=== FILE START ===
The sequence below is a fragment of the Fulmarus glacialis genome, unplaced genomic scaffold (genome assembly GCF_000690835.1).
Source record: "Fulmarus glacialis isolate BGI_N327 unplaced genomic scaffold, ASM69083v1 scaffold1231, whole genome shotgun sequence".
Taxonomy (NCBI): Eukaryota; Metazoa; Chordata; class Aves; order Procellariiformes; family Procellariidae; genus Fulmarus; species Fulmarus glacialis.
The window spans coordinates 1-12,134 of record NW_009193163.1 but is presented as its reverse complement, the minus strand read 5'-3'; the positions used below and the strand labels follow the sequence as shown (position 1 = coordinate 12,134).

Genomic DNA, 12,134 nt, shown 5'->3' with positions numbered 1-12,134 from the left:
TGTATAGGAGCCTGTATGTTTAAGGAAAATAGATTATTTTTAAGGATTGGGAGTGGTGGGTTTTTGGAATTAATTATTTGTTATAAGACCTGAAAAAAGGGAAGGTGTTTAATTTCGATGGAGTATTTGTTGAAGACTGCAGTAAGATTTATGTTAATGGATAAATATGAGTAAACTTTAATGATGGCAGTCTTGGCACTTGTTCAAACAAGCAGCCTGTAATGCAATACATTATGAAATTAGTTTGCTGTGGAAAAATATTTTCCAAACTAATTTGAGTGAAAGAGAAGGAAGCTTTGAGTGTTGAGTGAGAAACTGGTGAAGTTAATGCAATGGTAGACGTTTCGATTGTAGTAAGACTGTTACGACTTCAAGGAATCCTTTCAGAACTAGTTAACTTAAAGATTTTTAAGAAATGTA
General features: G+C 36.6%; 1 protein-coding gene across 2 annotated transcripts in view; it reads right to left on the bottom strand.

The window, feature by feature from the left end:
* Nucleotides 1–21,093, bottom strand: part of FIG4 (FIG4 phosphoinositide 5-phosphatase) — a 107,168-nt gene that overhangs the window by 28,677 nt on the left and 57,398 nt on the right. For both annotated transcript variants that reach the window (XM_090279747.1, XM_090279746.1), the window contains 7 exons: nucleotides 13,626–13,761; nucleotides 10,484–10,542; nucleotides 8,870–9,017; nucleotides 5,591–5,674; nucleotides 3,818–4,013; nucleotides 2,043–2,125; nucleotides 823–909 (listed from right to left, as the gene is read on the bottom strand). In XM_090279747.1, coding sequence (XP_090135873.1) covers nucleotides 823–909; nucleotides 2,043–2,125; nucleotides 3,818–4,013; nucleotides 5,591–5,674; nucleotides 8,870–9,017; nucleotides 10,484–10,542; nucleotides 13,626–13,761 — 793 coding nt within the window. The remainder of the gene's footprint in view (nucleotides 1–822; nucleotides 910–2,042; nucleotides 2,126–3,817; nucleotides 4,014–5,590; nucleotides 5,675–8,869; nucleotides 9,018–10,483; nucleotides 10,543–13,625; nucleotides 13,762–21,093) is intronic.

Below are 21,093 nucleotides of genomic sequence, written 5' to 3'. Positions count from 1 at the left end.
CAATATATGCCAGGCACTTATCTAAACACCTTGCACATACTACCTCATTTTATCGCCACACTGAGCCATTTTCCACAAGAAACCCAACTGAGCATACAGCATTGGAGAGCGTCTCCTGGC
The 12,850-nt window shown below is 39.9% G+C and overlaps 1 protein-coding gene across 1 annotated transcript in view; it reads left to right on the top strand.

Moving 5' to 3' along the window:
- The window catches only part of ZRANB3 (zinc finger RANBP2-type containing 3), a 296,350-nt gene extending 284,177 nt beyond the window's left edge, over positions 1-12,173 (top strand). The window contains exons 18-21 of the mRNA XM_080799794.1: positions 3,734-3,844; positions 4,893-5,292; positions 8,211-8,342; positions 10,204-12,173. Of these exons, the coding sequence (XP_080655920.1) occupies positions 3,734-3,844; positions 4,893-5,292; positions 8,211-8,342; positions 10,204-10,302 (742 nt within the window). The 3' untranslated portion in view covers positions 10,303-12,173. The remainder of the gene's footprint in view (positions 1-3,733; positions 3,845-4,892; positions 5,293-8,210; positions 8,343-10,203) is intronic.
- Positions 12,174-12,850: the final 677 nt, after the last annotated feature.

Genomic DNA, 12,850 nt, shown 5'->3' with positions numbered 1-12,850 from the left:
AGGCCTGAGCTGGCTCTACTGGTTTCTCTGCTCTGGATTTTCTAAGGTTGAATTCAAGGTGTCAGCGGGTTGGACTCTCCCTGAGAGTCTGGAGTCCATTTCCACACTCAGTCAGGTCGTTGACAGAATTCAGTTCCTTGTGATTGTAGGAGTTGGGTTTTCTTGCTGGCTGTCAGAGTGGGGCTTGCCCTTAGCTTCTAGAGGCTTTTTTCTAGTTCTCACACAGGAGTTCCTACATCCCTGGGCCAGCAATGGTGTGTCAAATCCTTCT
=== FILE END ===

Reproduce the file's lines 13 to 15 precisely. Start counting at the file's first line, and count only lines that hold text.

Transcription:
Moving 5' to 3' along the window:
- The window catches only part of ZRANB3 (zinc finger RANBP2-type containing 3), a 296,350-nt gene extending 284,177 nt beyond the window's left edge, over positions 1-12,173 (top strand). The window contains exons 18-21 of the mRNA XM_080799794.1: positions 3,734-3,844; positions 4,893-5,292; positions 8,211-8,342; positions 10,204-12,173. Of these exons, the coding sequence (XP_080655920.1) occupies positions 3,734-3,844; positions 4,893-5,292; positions 8,211-8,342; positions 10,204-10,302 (742 nt within the window). The 3' untranslated portion in view covers positions 10,303-12,173. The remainder of the gene's footprint in view (positions 1-3,733; positions 3,845-4,892; positions 5,293-8,210; positions 8,343-10,203) is intronic.
- Positions 12,174-12,850: the final 677 nt, after the last annotated feature.